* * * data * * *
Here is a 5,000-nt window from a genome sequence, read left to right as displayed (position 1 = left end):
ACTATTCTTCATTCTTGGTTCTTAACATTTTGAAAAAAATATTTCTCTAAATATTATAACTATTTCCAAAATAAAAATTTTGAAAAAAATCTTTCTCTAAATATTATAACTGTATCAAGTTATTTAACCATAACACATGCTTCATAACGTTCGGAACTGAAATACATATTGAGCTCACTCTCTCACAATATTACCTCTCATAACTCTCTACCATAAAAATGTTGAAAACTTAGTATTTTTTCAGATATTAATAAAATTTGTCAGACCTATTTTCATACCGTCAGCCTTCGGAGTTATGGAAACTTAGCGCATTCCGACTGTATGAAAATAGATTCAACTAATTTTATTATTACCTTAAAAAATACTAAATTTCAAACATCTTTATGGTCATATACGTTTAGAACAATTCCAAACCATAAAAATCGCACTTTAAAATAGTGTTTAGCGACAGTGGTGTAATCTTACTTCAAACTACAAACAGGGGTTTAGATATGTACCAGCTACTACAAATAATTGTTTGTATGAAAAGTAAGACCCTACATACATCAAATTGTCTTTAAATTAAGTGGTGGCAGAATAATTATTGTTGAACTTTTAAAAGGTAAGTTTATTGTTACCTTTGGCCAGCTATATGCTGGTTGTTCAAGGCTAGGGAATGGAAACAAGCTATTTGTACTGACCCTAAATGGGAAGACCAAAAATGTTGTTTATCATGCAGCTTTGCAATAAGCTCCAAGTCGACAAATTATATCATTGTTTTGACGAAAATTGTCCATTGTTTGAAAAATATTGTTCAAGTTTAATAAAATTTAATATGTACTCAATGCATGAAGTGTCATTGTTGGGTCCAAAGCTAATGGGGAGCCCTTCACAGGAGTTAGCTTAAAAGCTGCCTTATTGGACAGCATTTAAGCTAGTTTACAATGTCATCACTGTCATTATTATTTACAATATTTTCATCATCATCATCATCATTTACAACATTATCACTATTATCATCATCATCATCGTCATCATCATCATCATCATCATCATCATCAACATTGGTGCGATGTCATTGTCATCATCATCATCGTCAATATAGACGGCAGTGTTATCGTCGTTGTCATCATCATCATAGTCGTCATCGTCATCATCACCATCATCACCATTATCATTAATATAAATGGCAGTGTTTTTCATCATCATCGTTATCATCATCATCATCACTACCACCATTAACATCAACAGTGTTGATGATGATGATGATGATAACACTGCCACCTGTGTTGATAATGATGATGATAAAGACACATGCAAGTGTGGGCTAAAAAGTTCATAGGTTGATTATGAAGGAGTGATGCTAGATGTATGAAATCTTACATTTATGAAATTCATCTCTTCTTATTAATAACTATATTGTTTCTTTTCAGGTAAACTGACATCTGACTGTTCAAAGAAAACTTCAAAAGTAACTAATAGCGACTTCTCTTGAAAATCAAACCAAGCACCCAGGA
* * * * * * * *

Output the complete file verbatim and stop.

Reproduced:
Here is a 5,000-nt window from a genome sequence, read left to right as displayed (position 1 = left end):
ACTATTCTTCATTCTTGGTTCTTAACATTTTGAAAAAAATATTTCTCTAAATATTATAACTATTTCCAAAATAAAAATTTTGAAAAAAATCTTTCTCTAAATATTATAACTGTATCAAGTTATTTAACCATAACACATGCTTCATAACGTTCGGAACTGAAATACATATTGAGCTCACTCTCTCACAATATTACCTCTCATAACTCTCTACCATAAAAATGTTGAAAACTTAGTATTTTTTCAGATATTAATAAAATTTGTCAGACCTATTTTCATACCGTCAGCCTTCGGAGTTATGGAAACTTAGCGCATTCCGACTGTATGAAAATAGATTCAACTAATTTTATTATTACCTTAAAAAATACTAAATTTCAAACATCTTTATGGTCATATACGTTTAGAACAATTCCAAACCATAAAAATCGCACTTTAAAATAGTGTTTAGCGACAGTGGTGTAATCTTACTTCAAACTACAAACAGGGGTTTAGATATGTACCAGCTACTACAAATAATTGTTTGTATGAAAAGTAAGACCCTACATACATCAAATTGTCTTTAAATTAAGTGGTGGCAGAATAATTATTGTTGAACTTTTAAAAGGTAAGTTTATTGTTACCTTTGGCCAGCTATATGCTGGTTGTTCAAGGCTAGGGAATGGAAACAAGCTATTTGTACTGACCCTAAATGGGAAGACCAAAAATGTTGTTTATCATGCAGCTTTGCAATAAGCTCCAAGTCGACAAATTATATCATTGTTTTGACGAAAATTGTCCATTGTTTGAAAAATATTGTTCAAGTTTAATAAAATTTAATATGTACTCAATGCATGAAGTGTCATTGTTGGGTCCAAAGCTAATGGGGAGCCCTTCACAGGAGTTAGCTTAAAAGCTGCCTTATTGGACAGCATTTAAGCTAGTTTACAATGTCATCACTGTCATTATTATTTACAATATTTTCATCATCATCATCATCATTTACAACATTATCACTATTATCATCATCATCATCGTCATCATCATCATCATCATCATCATCATCAACATTGGTGCGATGTCATTGTCATCATCATCATCGTCAATATAGACGGCAGTGTTATCGTCGTTGTCATCATCATCATAGTCGTCATCGTCATCATCACCATCATCACCATTATCATTAATATAAATGGCAGTGTTTTTCATCATCATCGTTATCATCATCATCATCACTACCACCATTAACATCAACAGTGTTGATGATGATGATGATGATAACACTGCCACCTGTGTTGATAATGATGATGATAAAGACACATGCAAGTGTGGGCTAAAAAGTTCATAGGTTGATTATGAAGGAGTGATGCTAGATGTATGAAATCTTACATTTATGAAATTCATCTCTTCTTATTAATAACTATATTGTTTCTTTTCAGGTAAACTGACATCTGACTGTTCAAAGAAAACTTCAAAAGTAACTAATAGCGACTTCTCTTGAAAATCAAACCAAGCACCCAGGA